YOUNGSTOWN, Ohio – Paul Kramer probably didn’t envision that one day his socks would be on display for thousands to view.
Yet Kramer’s pair of knee-high gold socks, along with his varsity letter from the inaugural 1938 Youngstown College Penguins football season, are among the hundreds of treasures that stand out in the Thomas F. Mosure Hall of Gridiron Glory at Stambaugh Stadium.
Together, these artifacts bring alive the narrative of Youngstown State University football, a program that has spanned 84 years and has produced legends both on the field and sidelines.
The hall opened in 2000 and is dedicated to the late Thomas F. Mosure, founder of Columbus-based engineering firm MS Consultants (which has an office in Youngstown) and a talented halfback from 1953 to 1955 for what was then Youngstown College. Mosure donated approximately $50,000 to restore underused space in the stadium concourse and build the exhibit and display area.
“I’m really partial to the older stuff,” says Trevor Parks, YSU sports information director. “When you look at some of the items from the 1930s and ’40s and the fact that they’re in such good shape, it shows the pride they took in being Penguins.”
The hall traces the history of the program from the first game in 1938 to the present. In between are mementos of players and coaches that have vaulted to fame, trophies celebrating the Penguins’ championship seasons, photographs depicting not only the transition of Youngstown State but college football as well, and homage to the contributions the team has made to the sport.
A neatly pressed penalty flag from the 1940s – then colored red and white and embroidered with a dedication to Irma Beede as the “Betsy Ross of Football” – is especially intriguing.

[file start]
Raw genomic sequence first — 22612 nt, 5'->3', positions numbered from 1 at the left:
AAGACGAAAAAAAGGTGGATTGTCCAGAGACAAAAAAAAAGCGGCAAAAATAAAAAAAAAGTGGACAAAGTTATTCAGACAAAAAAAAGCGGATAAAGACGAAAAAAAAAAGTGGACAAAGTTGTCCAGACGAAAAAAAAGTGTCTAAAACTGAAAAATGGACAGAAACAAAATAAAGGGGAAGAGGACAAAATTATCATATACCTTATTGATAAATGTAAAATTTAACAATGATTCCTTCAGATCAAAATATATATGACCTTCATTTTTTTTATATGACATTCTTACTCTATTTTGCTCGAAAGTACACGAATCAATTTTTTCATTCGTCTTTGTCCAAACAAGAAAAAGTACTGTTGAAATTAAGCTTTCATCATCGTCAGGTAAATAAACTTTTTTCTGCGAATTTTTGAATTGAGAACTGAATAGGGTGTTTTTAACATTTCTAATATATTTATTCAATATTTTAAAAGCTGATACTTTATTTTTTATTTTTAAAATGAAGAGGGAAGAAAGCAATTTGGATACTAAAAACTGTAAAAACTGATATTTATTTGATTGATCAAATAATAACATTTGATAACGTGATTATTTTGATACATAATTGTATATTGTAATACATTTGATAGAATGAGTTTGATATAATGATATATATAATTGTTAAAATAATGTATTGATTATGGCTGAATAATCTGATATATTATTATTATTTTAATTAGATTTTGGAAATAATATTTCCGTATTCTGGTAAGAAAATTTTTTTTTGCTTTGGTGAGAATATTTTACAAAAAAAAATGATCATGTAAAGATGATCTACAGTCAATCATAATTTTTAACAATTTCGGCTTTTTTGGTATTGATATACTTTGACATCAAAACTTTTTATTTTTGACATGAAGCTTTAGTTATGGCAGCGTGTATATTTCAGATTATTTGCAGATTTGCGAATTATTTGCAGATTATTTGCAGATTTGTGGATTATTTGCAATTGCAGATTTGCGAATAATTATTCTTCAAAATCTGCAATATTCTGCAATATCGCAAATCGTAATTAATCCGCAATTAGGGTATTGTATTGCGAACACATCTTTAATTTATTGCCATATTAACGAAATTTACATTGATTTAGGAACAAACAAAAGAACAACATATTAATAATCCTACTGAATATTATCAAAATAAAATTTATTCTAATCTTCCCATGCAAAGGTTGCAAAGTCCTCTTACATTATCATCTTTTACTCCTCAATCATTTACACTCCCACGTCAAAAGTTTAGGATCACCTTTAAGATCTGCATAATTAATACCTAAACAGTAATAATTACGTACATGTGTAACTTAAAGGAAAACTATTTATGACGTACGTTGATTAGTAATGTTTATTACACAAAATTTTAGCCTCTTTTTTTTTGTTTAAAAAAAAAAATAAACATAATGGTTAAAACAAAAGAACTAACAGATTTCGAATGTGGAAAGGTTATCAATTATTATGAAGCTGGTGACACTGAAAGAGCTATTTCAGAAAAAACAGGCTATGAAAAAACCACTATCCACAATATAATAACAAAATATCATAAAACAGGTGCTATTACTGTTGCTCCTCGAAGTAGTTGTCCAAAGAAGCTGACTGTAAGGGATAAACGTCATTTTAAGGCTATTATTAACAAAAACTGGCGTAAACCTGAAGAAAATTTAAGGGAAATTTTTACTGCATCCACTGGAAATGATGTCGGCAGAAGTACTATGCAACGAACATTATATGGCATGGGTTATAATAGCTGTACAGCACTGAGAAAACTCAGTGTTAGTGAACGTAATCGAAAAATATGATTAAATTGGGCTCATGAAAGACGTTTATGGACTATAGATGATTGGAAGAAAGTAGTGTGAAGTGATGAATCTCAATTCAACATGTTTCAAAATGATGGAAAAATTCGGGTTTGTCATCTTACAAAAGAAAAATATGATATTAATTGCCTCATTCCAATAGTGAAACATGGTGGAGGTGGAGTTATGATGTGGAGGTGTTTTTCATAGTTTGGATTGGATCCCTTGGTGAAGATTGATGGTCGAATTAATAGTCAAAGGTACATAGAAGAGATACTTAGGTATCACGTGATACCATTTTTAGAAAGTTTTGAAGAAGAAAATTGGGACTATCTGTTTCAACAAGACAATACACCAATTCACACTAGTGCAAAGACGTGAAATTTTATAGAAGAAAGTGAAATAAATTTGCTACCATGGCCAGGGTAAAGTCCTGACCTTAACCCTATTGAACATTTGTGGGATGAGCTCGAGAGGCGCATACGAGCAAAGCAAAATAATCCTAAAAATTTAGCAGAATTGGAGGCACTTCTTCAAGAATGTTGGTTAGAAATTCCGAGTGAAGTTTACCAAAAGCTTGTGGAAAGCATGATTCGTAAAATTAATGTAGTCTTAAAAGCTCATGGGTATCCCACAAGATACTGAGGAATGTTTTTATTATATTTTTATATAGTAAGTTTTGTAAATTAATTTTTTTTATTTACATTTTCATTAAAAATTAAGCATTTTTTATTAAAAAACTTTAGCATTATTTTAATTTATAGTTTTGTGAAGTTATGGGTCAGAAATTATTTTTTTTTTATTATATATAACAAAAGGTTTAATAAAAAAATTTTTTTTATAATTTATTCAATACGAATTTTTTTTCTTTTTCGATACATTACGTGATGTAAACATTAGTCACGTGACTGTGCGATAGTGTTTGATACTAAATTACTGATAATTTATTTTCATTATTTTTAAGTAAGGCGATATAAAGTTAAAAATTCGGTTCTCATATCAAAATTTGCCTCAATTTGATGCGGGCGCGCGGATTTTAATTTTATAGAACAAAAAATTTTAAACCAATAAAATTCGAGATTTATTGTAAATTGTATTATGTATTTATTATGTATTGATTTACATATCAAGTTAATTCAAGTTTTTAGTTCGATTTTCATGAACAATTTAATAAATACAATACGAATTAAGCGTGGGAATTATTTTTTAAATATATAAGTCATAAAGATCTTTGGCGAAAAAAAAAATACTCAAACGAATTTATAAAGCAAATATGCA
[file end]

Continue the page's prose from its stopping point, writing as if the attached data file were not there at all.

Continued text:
Beede was the wife of Dwight “Dike” Beede, who served as the Penguins’ head coach from the start of the program in 1938 until 1972. At her husband’s request, Beede sewed together what would become the first penalty flags in football history, using fabric from their daughter’s Halloween costume and a lead sinker from the coach’s fishing gear. The first penalty flags were used during an Oct. 17, 1941, game against Oklahoma City University at Rayen Stadium.
The exhibits rely on the generosity of alumni, former coaches or staff members from the football program or their families who have contributed hundreds of these artifacts, Parks says. “I’ve gotten to know a lot of those who have donated their stuff,” he says.
Many of these donors have died since the hall opened, but the athletics office still receives items from family members or from more recent players who want to preserve the Penguins’ heritage, says Rick Love, associate athletics director at YSU.
“We’ve added to it year to year,” he says. The entire northern and back walls are lined with display cases and filled with memorabilia and framed photos, including an original program from the inaugural Penguin football game dated Sept. 15, 1938 – a contest between Youngstown College and Geneva College played at South High School field. Stored and locked in cabinets beneath these cases are even more items, Love says.